• Since I'm the lunatic behind The Burlesque Programming Language I found that short-code doesn't really translate to performance as high-level concepts are usually also very costly. You can express problems for example in terms of set operations on subsets, rotations, permutations and you can do this with very few instructions but computing all subsets/permutations/rotations etc. is just much, much slower than a more direct approach using low-level/more verbose concepts. – mroman Nov 23 '18 at 13:07
• For example the challenge "Most Common Multiple". The high-level way is to actually create a multiplication table and then pick the most common element but there's some significant overhead in this compared to just nesting two for-loops for example. – mroman Nov 23 '18 at 13:08
• – Adám Nov 23 '18 at 13:09

### I don't.

Quite the opposite actually. The code I write for work has to be readable, understandable, and usable by folks with a very limited programming background. I have to err on the side of extreme verbosity in my code, otherwise I'd have to spend a lot of extra time explaining it to others. (As an aside, this is probably why I'm not so good at golfing.)

Much like the mentality of code golf challenges on PPCG, efficiency must often be sacrificed. However, in my case it's sacrificed for the sake of readability, not for saving a byte of length. Unlike PPCG code, though occasionally inefficient, my code must finish executing before the eventual heat death of the universe.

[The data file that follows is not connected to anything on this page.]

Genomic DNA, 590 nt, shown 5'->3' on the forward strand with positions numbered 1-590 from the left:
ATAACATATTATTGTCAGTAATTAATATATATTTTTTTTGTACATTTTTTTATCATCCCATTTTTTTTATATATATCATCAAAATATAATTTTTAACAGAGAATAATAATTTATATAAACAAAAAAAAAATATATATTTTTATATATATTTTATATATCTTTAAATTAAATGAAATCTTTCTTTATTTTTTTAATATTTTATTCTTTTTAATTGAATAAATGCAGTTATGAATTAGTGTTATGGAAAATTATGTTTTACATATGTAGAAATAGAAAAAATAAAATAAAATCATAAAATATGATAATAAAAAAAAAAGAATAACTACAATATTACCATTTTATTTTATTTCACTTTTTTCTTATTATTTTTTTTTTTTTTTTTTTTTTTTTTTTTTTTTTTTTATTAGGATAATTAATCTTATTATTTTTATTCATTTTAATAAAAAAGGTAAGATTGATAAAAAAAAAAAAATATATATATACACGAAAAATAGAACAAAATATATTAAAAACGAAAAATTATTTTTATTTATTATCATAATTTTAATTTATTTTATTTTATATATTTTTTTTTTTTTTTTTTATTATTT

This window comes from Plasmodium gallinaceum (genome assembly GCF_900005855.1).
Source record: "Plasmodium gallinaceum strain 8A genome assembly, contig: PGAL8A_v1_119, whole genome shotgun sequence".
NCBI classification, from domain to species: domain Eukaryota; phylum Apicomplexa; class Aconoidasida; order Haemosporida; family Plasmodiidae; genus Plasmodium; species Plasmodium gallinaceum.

Note that this is not my preferred programming style, but it's what's expected of me in my current position.

I think you'll find that golfed code is not well received by folks in a professional environment who have to deal with it, at least in my experience.

I'd also be interested to hear if you know of any golf-related jobs...

Ever heard of Tiger Woods? He golfs for a living, and I hear he's pretty good at it. Haven't seen him around PPCG in a while though.

• Don't really understand the downvote, but it's meta so whatevs. – Alex A. May 28 '15 at 15:21
• Oh, that's mine. I assumed that negative ("I don't") answers could be posted by way too many people to be useful. Kinda like answering "None of my posts have contributed" on this question. – Geobits May 28 '15 at 15:35
• @Geobits: Oh you. ;) Yeah, I see what you mean and I agree, but I figured at least one would be useful here so that people who generally agree with my sentiments could upvote or comment. – Alex A. May 28 '15 at 15:58